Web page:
In Poland, an Inspirational Ride for the Living

Ride participants: granddaughter Chen Zielinski, Auschwitz survivor Marcel Zielinski, his son Betzalel Zielinski, granddaughter Tamar Zielinsk
Ride participants: granddaughter Chen Zielinski, Auschwitz survivor Marcel Zielinski, his son Betzalel Zielinski, granddaughter Tamar Zielinski

By Suellen Kadis

I’ve just returned from a long and often grueling day on the second annual Ride for the Living, cycling from the darkness and death of Auschwitz to hope, light and Jewish renewal at JCC Krakow.

On Friday, June 4th, I stood at the gates of Birkenau on the railroad tracks where so many Jews were sent to their death. We listened to an Auschwitz museum official, the Chief Rabbi of Poland’s Rabbinic Representative in Krakow Rabbi Avi Baumol, JCC Krakow Executive Director Jonathan Ornstein, and Auschwitz survivor Marcel Zielinski. Rabbi Avi shared with us a story describing how Jews seek revenge, not by retaliating, but by living and growing and rebuilding. The proof that against all odds, we are a resilient people was clear that day.

Our Ride for the Living included participants from the UK, US, Poland, Israel, Canada, and Germany. We ranged in age from 16 to 80. We were students, a rabbi, a nun, a counsel general of the US government, a Polish foreign ministry representative to the Jewish diaspora, doctors, entrepreneurs, and retirees. We came together to celebrate life! Most inspiring was Marcel Zielinski, who was just ten years-old when he was liberated from Auschwitz and walked back to Krakow to look for his parents. His son Betzalel and his granddaughters Tamar and Chen from Israel joined him. Three generations rode with us, tracing Marcel’s route 70 years later, from the ashes of the camps to a festive Shabbat dinner under the stars in the overflowing courtyard of JCC Krakow.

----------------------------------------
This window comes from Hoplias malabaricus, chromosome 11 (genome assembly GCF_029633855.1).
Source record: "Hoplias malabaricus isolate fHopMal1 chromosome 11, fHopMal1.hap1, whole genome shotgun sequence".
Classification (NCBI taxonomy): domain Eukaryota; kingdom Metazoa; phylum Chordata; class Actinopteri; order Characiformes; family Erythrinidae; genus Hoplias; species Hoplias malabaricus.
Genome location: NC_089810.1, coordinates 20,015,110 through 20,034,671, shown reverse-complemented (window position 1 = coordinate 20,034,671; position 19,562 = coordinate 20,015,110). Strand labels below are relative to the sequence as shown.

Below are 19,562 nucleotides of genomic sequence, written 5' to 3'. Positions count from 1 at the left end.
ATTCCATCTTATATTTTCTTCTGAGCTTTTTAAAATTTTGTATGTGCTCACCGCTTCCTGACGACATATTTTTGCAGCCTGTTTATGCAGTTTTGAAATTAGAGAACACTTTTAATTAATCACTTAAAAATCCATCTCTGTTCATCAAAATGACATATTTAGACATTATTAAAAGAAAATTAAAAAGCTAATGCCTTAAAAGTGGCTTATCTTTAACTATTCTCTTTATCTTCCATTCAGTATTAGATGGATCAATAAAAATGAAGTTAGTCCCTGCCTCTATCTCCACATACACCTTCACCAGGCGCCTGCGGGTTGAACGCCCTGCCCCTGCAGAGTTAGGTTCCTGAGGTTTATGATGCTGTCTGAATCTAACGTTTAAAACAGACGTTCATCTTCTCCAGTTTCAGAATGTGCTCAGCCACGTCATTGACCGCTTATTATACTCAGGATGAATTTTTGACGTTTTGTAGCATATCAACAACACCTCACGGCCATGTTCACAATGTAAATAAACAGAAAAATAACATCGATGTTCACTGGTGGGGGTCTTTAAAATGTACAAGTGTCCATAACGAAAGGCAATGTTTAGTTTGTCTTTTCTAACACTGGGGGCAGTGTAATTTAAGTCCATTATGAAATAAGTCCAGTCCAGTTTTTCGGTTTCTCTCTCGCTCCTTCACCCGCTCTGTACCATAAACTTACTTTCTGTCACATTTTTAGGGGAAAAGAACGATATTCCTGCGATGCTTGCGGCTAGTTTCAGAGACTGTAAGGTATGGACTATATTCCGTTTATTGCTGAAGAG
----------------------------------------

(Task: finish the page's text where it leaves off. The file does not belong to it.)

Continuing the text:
We biked 65 miles; through the Polish countryside to light candles, recite the Hamotzi, share a table with a growing thriving Jewish community, and listen to Mundek, a survivor, sing Yiddish songs from his childhood. We had pedaled hard all day, crossing railroad tracks more than once, reflecting on where those tracks had taken boys and girls, men and women, and struggled to complete our ride. The journey was hard. Each participant realized that if Marcel, Mundek and other survivors can endure the Holocaust, we have the opportunity, obligation, and privilege to continue the Jewish journey.

In the last two years I have visited Poland three times, witnessing the incredible work of the staff and volunteers at JCC Krakow. It is a gem in the Jewish world! Every day hundreds of visitors from around the world stop by on their way to the camps just down the road. With a growing community (550 members!), there are programs for people of all ages learning each day about living Jewishly. Survivors study Torah, young adults participate in community service projects in the Gimel Club, and the community comes together for weekly Shabbat dinners. There’s a thirst and hunger for Jewish life that’s evident when you walk in the door. Ride for the Living helps spread awareness of this small but vibrant community, raise critical funds for their programs, and remind us that despite the enormous challenges facing the Jewish world, there’s hope and a bright future ahead.

Suellen Kadis has been an active volunteer in the Jewish community for over 25 years. Currently she serves on the boards of Friends of JCC Krakow, 70 Faces Media (formerly JTA), ORT America, National Women’s Philanthropy (part of JFNA), and in Cleveland, Jewish Family Service Association, Gross Schechter Day School, and the Jewish Federation of Cleveland. She participated in the inaugural 2014 Ride for the Living and the 2015 Ride for the Living.